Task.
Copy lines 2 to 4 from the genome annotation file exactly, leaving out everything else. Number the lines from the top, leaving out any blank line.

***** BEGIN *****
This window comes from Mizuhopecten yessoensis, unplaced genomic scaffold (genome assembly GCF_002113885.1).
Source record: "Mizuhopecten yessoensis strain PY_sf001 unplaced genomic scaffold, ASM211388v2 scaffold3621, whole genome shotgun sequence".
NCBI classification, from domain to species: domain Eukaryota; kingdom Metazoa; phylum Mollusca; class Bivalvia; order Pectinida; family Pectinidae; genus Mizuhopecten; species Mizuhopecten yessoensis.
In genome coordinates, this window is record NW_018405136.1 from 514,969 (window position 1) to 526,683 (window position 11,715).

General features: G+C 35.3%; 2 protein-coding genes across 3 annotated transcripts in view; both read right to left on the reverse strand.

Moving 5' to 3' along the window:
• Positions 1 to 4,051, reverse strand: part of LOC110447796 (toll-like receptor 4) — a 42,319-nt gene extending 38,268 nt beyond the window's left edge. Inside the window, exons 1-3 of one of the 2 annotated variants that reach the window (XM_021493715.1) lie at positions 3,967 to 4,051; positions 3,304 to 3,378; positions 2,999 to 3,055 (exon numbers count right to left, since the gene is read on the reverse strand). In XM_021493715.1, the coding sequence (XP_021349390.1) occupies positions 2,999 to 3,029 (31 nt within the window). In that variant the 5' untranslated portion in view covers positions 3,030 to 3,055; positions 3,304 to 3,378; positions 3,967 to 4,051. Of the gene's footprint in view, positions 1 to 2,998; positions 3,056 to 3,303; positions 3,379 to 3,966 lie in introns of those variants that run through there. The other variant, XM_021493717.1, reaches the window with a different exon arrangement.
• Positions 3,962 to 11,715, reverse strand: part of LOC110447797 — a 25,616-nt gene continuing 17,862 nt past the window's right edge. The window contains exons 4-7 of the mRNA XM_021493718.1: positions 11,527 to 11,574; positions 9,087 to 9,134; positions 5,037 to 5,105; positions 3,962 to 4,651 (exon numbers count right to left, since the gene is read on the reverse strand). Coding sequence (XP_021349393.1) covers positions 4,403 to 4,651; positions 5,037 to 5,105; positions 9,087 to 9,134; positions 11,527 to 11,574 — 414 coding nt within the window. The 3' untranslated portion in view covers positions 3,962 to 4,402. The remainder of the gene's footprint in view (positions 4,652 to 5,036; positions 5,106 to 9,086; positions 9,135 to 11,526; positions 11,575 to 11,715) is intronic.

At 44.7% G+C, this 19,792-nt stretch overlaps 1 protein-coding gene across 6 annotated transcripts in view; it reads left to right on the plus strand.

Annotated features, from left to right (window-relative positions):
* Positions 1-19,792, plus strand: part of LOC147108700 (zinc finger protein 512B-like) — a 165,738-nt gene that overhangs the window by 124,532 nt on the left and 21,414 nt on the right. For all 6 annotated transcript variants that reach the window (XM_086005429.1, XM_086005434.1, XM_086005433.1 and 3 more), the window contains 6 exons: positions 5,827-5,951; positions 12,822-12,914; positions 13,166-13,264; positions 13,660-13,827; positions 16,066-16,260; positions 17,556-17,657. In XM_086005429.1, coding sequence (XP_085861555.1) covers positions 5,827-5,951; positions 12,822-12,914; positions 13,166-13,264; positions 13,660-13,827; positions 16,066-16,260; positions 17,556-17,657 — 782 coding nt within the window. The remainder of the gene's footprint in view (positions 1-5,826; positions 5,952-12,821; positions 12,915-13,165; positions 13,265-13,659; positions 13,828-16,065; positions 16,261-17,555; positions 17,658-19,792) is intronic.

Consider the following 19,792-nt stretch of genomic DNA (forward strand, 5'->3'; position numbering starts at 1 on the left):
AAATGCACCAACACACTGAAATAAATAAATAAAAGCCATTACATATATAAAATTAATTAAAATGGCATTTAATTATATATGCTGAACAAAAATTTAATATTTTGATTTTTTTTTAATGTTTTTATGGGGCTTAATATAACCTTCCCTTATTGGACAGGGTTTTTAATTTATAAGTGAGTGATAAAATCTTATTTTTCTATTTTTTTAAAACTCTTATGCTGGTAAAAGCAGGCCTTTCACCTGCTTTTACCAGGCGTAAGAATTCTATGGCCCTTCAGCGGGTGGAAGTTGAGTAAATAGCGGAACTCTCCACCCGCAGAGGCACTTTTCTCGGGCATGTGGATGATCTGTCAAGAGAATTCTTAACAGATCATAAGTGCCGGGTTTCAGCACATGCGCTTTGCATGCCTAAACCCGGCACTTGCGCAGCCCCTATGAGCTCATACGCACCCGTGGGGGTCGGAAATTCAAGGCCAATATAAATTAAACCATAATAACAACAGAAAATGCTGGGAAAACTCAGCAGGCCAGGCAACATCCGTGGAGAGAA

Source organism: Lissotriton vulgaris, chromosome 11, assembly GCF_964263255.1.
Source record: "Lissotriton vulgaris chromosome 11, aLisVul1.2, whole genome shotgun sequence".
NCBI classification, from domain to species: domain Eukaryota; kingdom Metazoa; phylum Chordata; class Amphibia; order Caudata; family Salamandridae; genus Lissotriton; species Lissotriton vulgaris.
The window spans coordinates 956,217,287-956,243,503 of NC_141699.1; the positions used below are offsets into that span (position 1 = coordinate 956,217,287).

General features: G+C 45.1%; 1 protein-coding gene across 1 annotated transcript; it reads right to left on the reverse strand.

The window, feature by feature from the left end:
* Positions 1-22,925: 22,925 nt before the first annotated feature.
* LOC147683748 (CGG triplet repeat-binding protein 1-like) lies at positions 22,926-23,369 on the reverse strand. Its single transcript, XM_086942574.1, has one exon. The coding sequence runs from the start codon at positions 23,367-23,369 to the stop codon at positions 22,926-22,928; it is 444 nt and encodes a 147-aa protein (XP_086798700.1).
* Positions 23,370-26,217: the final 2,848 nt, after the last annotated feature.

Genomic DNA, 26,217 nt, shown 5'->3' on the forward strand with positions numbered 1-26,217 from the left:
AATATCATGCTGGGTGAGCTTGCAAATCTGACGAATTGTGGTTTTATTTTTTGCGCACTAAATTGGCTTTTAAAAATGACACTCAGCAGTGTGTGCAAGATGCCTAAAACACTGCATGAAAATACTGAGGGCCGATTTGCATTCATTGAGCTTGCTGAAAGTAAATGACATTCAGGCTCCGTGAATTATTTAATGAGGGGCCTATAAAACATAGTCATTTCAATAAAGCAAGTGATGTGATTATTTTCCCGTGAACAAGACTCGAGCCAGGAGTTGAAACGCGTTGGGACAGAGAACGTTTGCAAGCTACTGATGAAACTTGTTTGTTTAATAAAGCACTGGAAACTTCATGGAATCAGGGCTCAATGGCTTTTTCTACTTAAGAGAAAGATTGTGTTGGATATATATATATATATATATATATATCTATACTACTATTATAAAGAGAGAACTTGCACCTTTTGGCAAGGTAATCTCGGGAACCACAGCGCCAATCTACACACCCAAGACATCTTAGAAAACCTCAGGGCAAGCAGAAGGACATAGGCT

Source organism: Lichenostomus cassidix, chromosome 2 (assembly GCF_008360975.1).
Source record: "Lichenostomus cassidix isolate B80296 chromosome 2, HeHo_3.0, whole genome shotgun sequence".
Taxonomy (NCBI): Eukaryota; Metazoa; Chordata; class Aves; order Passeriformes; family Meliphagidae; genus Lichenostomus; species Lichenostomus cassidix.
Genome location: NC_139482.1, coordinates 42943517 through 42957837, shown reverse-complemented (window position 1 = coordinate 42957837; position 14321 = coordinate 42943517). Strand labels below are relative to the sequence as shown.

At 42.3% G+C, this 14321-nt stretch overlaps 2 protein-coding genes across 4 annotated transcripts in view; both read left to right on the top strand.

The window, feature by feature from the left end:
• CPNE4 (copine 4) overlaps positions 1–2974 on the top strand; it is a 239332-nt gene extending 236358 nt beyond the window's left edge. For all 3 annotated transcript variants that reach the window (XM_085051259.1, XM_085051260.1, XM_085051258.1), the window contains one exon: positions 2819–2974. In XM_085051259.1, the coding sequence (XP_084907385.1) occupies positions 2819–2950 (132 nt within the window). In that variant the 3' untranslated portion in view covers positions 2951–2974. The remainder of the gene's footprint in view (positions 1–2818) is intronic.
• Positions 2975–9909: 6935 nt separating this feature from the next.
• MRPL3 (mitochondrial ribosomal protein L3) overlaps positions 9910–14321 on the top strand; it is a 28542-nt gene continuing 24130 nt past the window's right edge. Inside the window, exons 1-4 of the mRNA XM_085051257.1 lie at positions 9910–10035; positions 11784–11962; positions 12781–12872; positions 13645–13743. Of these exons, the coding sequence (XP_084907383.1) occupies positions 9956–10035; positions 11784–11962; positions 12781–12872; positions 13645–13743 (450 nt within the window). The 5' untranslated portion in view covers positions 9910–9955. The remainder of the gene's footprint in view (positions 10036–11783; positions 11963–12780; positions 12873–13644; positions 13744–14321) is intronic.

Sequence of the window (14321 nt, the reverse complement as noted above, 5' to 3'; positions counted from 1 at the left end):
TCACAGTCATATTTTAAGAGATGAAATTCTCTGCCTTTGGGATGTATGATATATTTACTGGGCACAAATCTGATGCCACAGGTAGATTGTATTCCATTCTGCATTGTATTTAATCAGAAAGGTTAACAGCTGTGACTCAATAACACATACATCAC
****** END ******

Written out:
Source record: "Mizuhopecten yessoensis strain PY_sf001 unplaced genomic scaffold, ASM211388v2 scaffold3621, whole genome shotgun sequence".
NCBI classification, from domain to species: domain Eukaryota; kingdom Metazoa; phylum Mollusca; class Bivalvia; order Pectinida; family Pectinidae; genus Mizuhopecten; species Mizuhopecten yessoensis.
In genome coordinates, this window is record NW_018405136.1 from 514,969 (window position 1) to 526,683 (window position 11,715).